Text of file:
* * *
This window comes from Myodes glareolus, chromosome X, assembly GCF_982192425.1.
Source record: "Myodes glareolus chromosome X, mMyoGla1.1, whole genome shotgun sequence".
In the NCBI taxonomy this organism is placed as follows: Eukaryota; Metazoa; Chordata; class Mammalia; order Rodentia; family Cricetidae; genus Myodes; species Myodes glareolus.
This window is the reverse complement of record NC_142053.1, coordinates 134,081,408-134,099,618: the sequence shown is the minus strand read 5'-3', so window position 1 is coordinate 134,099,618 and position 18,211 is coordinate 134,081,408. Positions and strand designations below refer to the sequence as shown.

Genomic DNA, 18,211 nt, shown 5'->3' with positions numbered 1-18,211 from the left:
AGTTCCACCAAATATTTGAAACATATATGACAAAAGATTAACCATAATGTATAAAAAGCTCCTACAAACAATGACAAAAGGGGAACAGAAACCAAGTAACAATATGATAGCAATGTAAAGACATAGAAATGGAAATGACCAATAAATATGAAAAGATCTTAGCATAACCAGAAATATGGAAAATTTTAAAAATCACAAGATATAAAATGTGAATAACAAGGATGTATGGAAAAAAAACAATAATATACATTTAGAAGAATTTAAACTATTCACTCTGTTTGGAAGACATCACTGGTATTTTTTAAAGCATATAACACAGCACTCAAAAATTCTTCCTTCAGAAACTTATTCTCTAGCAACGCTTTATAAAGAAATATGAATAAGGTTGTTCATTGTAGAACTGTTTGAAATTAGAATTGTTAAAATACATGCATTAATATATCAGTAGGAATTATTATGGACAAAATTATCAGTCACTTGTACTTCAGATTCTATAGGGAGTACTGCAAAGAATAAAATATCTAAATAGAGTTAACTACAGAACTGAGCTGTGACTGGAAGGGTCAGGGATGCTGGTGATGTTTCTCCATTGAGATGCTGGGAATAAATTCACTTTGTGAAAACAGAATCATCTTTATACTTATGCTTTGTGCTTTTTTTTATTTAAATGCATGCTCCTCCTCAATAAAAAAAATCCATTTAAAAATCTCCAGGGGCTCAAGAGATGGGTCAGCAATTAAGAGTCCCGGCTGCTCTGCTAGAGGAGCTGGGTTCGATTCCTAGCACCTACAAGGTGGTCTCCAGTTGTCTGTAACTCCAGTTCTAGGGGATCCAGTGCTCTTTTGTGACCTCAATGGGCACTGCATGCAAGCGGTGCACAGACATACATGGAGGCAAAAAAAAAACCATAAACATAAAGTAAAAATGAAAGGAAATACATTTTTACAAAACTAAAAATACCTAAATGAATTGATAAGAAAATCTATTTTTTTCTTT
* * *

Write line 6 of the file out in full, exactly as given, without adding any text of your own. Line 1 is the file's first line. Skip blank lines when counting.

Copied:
AGTTCCACCAAATATTTGAAACATATATGACAAAAGATTAACCATAATGTATAAAAAGCTCCTACAAACAATGACAAAAGGGGAACAGAAACCAAGTAACAATATGATAGCAATGTAAAGACATAGAAATGGAAATGACCAATAAATATGAAAAGATCTTAGCATAACCAGAAATATGGAAAATTTTAAAAATCACAAGATATAAAATGTGAATAACAAGGATGTATGGAAAAAAAACAATAATATACATTTAGAAGAATTTAAACTATTCACTCTGTTTGGAAGACATCACTGGTATTTTTTAAAGCATATAACACAGCACTCAAAAATTCTTCCTTCAGAAACTTATTCTCTAGCAACGCTTTATAAAGAAATATGAATAAGGTTGTTCATTGTAGAACTGTTTGAAATTAGAATTGTTAAAATACATGCATTAATATATCAGTAGGAATTATTATGGACAAAATTATCAGTCACTTGTACTTCAGATTCTATAGGGAGTACTGCAAAGAATAAAATATCTAAATAGAGTTAACTACAGAACTGAGCTGTGACTGGAAGGGTCAGGGATGCTGGTGATGTTTCTCCATTGAGATGCTGGGAATAAATTCACTTTGTGAAAACAGAATCATCTTTATACTTATGCTTTGTGCTTTTTTTTATTTAAATGCATGCTCCTCCTCAATAAAAAAAATCCATTTAAAAATCTCCAGGGGCTCAAGAGATGGGTCAGCAATTAAGAGTCCCGGCTGCTCTGCTAGAGGAGCTGGGTTCGATTCCTAGCACCTACAAGGTGGTCTCCAGTTGTCTGTAACTCCAGTTCTAGGGGATCCAGTGCTCTTTTGTGACCTCAATGGGCACTGCATGCAAGCGGTGCACAGACATACATGGAGGCAAAAAAAAAACCATAAACATAAAGTAAAAATGAAAGGAAATACATTTTTACAAAACTAAAAATACCTAAATGAATTGATAAGAAAATCTATTTTTTTCTTT